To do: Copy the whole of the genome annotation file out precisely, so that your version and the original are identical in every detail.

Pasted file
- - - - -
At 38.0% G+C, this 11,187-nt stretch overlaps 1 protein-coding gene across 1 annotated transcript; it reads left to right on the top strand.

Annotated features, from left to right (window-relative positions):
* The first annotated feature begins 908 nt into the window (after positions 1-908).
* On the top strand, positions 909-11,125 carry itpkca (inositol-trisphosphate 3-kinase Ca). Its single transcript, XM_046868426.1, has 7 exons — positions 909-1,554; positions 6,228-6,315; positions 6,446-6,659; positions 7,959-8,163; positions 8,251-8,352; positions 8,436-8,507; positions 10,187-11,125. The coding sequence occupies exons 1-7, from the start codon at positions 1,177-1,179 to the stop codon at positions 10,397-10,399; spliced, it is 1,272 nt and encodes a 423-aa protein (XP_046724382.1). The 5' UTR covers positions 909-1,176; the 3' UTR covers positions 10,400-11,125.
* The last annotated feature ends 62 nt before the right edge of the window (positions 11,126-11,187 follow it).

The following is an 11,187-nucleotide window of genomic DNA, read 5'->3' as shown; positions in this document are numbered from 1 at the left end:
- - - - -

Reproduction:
At 38.0% G+C, this 11,187-nt stretch overlaps 1 protein-coding gene across 1 annotated transcript; it reads left to right on the top strand.

Annotated features, from left to right (window-relative positions):
* The first annotated feature begins 908 nt into the window (after positions 1-908).
* On the top strand, positions 909-11,125 carry itpkca (inositol-trisphosphate 3-kinase Ca). Its single transcript, XM_046868426.1, has 7 exons — positions 909-1,554; positions 6,228-6,315; positions 6,446-6,659; positions 7,959-8,163; positions 8,251-8,352; positions 8,436-8,507; positions 10,187-11,125. The coding sequence occupies exons 1-7, from the start codon at positions 1,177-1,179 to the stop codon at positions 10,397-10,399; spliced, it is 1,272 nt and encodes a 423-aa protein (XP_046724382.1). The 5' UTR covers positions 909-1,176; the 3' UTR covers positions 10,400-11,125.
* The last annotated feature ends 62 nt before the right edge of the window (positions 11,126-11,187 follow it).

The following is an 11,187-nucleotide window of genomic DNA, read 5'->3' as shown; positions in this document are numbered from 1 at the left end: